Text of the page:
There’s not much worse than being taught a lesson. Unless your brother is the person who just schooled you. And he uses your own words to do it. Here’s the story.

The very first road race I ran was the Running for World Water 5K in Indianapolis, and my brother stuck by my sweaty, gasping side the entire way. His encouragement pushed me across the finish line in a time slightly better than my goal, and I’ve always been grateful for his dedication, even when he could have left me in the dust. (And especially when I started saying nasty things to him in the last mile!)

Since that first year, I’ve always thought of that event as “our” race, even in the years when circumstances did not allow him to run it with me. It’s strange, then, that when it looks as if we’re both available to run it in a couple of weeks, I find myself balking.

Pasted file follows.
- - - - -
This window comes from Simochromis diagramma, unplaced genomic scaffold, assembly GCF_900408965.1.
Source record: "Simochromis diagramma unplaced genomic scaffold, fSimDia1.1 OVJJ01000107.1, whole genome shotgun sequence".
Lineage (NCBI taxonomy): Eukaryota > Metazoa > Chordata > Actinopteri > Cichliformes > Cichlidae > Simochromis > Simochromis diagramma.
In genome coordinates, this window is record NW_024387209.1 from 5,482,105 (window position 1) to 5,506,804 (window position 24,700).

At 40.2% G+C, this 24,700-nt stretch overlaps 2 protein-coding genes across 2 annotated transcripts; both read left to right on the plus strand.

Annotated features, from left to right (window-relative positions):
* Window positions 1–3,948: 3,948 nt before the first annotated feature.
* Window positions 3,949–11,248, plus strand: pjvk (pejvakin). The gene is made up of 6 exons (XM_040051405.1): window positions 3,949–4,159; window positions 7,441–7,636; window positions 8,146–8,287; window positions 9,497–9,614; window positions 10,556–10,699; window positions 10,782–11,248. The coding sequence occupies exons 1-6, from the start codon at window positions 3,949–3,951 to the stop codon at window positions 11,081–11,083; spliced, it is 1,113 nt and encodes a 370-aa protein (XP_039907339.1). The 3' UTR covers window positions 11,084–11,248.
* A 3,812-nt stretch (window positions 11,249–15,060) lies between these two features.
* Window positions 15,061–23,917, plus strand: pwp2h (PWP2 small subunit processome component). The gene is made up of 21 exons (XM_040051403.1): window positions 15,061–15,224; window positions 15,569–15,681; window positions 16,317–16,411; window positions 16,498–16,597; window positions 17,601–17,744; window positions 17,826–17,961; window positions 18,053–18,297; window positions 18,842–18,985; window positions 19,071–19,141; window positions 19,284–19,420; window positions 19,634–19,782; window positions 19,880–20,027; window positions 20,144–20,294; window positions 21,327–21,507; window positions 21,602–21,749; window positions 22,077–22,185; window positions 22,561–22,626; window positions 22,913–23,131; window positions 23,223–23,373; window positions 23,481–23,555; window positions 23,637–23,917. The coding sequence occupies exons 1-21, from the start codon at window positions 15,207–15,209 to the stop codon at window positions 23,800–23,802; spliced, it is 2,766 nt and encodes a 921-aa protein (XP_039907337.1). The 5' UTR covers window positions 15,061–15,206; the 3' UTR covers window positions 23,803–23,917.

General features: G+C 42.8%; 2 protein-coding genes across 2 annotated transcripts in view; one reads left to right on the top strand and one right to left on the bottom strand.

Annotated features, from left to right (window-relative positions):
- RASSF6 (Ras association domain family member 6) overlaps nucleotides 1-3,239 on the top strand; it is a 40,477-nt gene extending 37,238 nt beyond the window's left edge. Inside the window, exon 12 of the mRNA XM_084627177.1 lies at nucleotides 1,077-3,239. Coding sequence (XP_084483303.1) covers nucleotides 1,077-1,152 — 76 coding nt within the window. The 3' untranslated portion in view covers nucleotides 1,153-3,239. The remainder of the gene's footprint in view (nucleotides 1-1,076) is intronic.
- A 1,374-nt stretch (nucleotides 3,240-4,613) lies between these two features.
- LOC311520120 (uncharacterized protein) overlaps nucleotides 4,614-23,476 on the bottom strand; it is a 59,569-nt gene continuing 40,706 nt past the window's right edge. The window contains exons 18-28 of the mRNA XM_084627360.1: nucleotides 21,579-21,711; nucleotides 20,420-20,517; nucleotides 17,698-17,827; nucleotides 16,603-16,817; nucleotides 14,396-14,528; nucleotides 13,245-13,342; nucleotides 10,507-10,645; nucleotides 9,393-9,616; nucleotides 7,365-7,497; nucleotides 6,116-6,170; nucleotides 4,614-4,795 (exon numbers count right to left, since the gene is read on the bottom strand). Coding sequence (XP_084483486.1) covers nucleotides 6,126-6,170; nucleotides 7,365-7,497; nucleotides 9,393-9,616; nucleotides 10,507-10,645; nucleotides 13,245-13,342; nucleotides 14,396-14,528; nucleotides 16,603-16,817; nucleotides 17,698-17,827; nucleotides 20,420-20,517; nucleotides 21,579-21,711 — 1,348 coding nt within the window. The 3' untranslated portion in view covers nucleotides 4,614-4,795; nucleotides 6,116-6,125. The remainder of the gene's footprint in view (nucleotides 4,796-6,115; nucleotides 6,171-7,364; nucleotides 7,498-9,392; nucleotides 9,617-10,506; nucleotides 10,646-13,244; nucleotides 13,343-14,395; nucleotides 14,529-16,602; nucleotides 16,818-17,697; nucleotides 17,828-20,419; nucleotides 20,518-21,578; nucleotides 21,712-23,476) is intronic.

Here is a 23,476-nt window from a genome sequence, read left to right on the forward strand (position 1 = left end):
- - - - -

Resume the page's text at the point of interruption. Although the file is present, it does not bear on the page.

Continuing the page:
“I’m afraid,” I tell him.

“Of what?” he asks.

“Of being slower. Of looking stupid,” I reply, referring to my current running slump.

“Who’s watching?” he counters.

“EVERYONE!” I retort.

(At this point, I can hear him snorting with derision through cyberspace, given that this conversation is happening via email.)

Then he hits me. Hard.

“Listen here, Miss Comfort Zone! Don’t let fear of others keep you from getting water to needy people. I expect you there pacing me. We’re crossing that line together this year.”

Wait. Who said he could bring up that comfort zone business from yesterday’s post? He can’t use my own words against me. What a jerk!

Then he plays his trump card: “Who cares? Do it because we can do stuff together, not for the glory.”

Lesson 1: Sometimes it’s the small things that push the limits of my comfort zone.

Lesson 2: I have to live up to my own words.

Lesson 3: No one can push my buttons like my brother.

I guess I’ll be running for world water again this year.